"Levitin makes a strong case....He also has a warm, modest and compassionate voice, and his little asides of music trivia and nerdy jokes are more like sprinkles of sugar than spoonfuls, but they help just the same." San Diego Union-Tribune
Levitin is a deft and patient explainer of the basics for the non-scientist as well as the non-musician. . . . By tracing musicÆs deep ties to memory, Levitin helps quantify some of musicÆs magic without breaking its spell. (Los Angeles Times Book Review
Endlessly stimulating, a marvelous overview, and one which only a deeply musical neuroscientist could give. . . . An important book. (Oliver Sacks, M.D.)
LevitinÆs snappy prose and relaxed style quickly win one over and will leave readers thinking about the contents of their iPods in an entirely new way. (Publishers Weekly, starred review)
Why human beings make and enjoy music is, in LevitinÆs telling, a delicious story. (Salon.com)
"Endlessly stimulating, a marvelous overview, and one which only a deeply musical neuroscientist could give. . . . An important book."
-Oliver Sacks, M.D.
"I loved reading that listening to music coordinates more disparate parts of the brain than almost anything else - and playing music uses even more! Despite illuminating a lot of what goes on, this book doesn't 'spoil' enjoyment - it only deepens the beautiful mystery that is music."
-David Byrne, founder of Talking Heads and author ofand#160;How Music Works
"Levitin is a deft and patient explainer of the basics for the non-scientist as well as the non-musician. . . . By tracing music's deep ties to memory, Levitin helps quantify some of music's magic without breaking its spell."
-Los Angeles Times Book Review
Neuroscientist and professional musician Daniel Levitin presents a fascinating exploration of the relationship between music and the mind and the role of melodies in shaping our lives. Photos throughout.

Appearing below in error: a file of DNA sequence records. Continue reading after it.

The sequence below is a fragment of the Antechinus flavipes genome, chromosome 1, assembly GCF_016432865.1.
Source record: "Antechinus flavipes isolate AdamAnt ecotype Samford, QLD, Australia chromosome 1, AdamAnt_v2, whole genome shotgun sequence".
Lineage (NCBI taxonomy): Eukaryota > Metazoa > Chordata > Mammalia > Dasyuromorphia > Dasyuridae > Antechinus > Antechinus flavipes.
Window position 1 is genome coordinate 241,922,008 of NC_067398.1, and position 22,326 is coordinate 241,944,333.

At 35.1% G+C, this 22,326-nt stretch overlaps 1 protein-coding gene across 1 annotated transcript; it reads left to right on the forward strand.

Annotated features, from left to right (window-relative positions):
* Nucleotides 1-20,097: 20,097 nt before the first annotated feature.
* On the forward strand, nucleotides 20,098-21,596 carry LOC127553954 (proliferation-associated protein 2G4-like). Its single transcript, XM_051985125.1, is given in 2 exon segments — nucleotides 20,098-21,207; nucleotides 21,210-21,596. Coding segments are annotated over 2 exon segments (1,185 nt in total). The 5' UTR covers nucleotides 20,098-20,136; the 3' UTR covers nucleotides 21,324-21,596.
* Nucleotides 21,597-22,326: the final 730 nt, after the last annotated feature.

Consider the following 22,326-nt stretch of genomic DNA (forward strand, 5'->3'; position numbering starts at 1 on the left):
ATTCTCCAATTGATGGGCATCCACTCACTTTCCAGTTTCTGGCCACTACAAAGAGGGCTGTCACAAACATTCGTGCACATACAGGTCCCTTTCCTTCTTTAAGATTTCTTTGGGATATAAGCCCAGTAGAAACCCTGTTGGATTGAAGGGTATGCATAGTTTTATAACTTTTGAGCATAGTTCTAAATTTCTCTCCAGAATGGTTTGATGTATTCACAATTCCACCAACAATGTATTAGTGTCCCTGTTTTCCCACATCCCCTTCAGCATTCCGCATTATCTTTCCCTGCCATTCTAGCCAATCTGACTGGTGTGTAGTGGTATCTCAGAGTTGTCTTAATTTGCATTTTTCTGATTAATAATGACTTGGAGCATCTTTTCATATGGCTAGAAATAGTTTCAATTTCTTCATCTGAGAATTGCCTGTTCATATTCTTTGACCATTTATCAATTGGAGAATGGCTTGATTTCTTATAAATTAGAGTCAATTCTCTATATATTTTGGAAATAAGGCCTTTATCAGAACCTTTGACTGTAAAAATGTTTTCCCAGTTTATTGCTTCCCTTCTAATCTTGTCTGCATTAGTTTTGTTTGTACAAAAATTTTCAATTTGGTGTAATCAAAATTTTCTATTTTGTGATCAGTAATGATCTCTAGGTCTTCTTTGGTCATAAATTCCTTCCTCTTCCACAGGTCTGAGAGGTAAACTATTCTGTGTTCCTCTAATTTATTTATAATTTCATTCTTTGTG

Whether you load your iPod with Bach or Bono, music has a significant role in your life even if you never realized it. Why does music evoke such powerful moods? The answers are at last becoming clear, thanks to revolutionary neuroscience and the emerging field of evolutionary psychology. Both a cutting-edge study and a tribute to the beauty of music itself, This Is Your Brain on Music
unravels a host of mysteries that affect everything from pop culture to our understanding of human nature, including:
- Are our musical preferences shaped in utero?
- Is there a cutoff point for acquiring new tastes in music?
- What do PET scans and MRIs reveal about the brain's response to music?
- Is musical pleasure different from other kinds of pleasure?
This Is Your Brain on Music explores cultures in which singing is considered an essential human function, patients who have a rare disorder that prevents them from making sense of music, and scientists studying why two people may not have the same definition of pitch. At every turn, this provocative work unlocks deep secrets about how nature and nurture forge a uniquely human obsession.
About the Author
Daniel J. Levitin runs the Levitin Laboratory for Musical Perception, Cognition, and Expertise at McGill University, where he holds the Bell Chair in the Psychology of Electronic Communications. Before becoming a neuroscientist, he was a record producer with gold records to his credit and professional musician. He has published extensively in scientific journals and music trade magazines such as Grammy and Billboard.
Table of Contents
This Is Your Brain On Music Introduction
I Love Music and I Love Scienceand#151;Why Would I Want to Mix the Two?
1. What Is Music?
From Pitch to Timbre
2. Foot Tapping
Discerning Rhythm, Loudness, and Harmony
3. Behind the Curtain
Music and the Mind Machine
What We Expect from Liszt (and Ludacris)
5. You Know My Name, Look Up the Number
How We Categorize Music
6. After Dessert, Crick Was Still Four Seats Away from Me
Music, Emotion, and the Reptilian Brain
7. What Makes a Musician?
8. My Favorite Things
Why Do We Like the Music We Like?
9. The Music Instinct
Evolution's #1 Hit